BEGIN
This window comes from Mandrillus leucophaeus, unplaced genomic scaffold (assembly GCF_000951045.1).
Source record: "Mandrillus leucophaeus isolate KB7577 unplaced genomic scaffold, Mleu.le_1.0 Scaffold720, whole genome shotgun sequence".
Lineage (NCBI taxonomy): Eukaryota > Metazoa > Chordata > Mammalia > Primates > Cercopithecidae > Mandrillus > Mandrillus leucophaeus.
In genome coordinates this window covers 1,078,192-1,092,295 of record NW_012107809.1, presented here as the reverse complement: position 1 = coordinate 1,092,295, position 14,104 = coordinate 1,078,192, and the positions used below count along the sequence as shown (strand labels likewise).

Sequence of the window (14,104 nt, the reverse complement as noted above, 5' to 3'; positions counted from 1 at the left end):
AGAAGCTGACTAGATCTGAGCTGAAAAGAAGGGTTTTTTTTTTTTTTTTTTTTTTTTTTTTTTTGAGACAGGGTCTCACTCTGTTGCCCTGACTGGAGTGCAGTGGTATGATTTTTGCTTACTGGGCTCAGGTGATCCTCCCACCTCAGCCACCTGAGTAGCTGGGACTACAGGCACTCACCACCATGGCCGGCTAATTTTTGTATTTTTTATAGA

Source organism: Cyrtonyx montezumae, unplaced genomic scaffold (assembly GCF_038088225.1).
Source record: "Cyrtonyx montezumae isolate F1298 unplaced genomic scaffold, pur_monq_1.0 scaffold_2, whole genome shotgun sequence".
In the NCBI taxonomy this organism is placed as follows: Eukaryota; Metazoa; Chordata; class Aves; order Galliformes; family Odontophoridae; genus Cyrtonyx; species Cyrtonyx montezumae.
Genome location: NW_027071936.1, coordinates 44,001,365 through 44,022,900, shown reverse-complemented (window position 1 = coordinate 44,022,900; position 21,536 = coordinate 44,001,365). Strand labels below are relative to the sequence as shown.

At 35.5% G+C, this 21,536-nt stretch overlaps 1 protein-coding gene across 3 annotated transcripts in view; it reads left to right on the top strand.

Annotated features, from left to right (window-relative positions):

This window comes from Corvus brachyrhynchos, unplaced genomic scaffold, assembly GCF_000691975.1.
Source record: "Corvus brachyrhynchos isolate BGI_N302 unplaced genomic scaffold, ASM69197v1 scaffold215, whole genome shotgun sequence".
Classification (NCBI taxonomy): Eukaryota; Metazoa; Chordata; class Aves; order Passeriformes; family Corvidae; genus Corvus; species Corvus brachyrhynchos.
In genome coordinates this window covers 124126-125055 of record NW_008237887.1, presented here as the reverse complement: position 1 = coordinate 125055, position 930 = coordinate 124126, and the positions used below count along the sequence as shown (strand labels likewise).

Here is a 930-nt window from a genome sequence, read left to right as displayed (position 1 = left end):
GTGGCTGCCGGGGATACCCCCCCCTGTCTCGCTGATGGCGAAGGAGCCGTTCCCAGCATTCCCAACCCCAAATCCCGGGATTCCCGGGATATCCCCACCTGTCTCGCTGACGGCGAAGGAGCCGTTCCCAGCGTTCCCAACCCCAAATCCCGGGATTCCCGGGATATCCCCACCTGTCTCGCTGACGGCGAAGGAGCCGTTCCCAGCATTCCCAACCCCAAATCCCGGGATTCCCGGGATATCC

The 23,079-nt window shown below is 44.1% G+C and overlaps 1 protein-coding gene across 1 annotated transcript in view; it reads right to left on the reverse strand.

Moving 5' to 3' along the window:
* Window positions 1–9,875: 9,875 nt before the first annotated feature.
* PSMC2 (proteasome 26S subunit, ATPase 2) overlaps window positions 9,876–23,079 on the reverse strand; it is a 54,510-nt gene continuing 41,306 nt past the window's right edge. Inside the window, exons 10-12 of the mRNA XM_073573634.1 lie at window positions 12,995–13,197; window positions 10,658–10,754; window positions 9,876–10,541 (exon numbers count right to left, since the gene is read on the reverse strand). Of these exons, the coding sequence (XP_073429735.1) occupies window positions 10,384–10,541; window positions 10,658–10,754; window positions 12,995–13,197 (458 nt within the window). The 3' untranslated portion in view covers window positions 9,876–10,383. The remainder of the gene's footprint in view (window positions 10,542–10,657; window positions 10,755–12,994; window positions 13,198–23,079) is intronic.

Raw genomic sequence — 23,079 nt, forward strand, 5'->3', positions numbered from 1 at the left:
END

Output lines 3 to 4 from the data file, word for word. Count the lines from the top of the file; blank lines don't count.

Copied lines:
Lineage (NCBI taxonomy): Eukaryota > Metazoa > Chordata > Mammalia > Primates > Cercopithecidae > Mandrillus > Mandrillus leucophaeus.
In genome coordinates this window covers 1,078,192-1,092,295 of record NW_012107809.1, presented here as the reverse complement: position 1 = coordinate 1,092,295, position 14,104 = coordinate 1,078,192, and the positions used below count along the sequence as shown (strand labels likewise).